The Mother in the Age of Mechanical Reproduction: Psychoanalysis, Photography, Deconstruction

By Elissa Marder | Go to book overview

EIGHT
Nothing to Say: Fragments on the Mother
in the Age of Mechanical Reproduction

As if the horror of death were not precisely its platitude! The horror is this:
nothing to say about the death of the one whom I love most, nothing to say
about her photograph, which I contemplate without ever being able to get to
the heart of it, to transform it. The only “thought” I can have is that at the end
of this first death, my own death is inscribed; between the two, nothing more
than waiting; I have no other resource than this irony: to speak about the
“nothing to say.”

—ROLAND BARTHES, Camera Lucida

This before is not known, obviously, because it is there before we are. It is
something like birth or infancy (Latin, in-fans)—there before we are. The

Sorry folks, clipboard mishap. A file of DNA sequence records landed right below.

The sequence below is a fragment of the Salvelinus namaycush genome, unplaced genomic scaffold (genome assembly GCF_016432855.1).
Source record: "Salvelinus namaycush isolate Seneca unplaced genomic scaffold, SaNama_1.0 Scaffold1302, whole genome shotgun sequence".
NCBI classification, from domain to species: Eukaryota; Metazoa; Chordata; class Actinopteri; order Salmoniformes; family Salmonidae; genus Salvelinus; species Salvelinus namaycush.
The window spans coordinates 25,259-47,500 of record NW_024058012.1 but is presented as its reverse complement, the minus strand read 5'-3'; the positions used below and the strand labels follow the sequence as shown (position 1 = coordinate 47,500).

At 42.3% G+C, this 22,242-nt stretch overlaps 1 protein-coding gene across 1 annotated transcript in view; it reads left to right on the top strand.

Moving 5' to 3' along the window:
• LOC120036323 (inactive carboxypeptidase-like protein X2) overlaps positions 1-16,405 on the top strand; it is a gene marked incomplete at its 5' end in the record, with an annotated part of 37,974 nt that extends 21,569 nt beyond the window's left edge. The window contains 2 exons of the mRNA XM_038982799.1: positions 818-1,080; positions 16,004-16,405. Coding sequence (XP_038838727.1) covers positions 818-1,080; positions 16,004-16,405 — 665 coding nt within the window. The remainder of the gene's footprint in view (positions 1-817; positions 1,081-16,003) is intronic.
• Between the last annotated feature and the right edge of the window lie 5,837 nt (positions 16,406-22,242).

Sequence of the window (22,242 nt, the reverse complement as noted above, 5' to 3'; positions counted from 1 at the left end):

there in question is called the body. It is not “I” who am born, who is given
birth to. “I” will be born afterwards, with language, precisely upon leaving
infancy… Aesthetics has to do with this first touch: the one that touched me
when I was not there.

—JEAN-FRANÇOIS LYOTARD, “Prescription”

Ironically, the author of “The Death of the Author” did not, in fact, touch the question of his own death in that influential essay. But in his last work— published after the death of his mother and during the short span of time during which he “awaits” his own imminent death by writing about his mother’s death and photography—when he claims that he has nothing more to say, nothing to say except that he has nothing to say, Roland Barthes provides us a powerful commentary on the relationship between modernity and death. For Barthes, photography is lethal because through this uncanny medium, death is removed from the realm of language and becomes inscribed directly upon the body. After the advent of photography, it would

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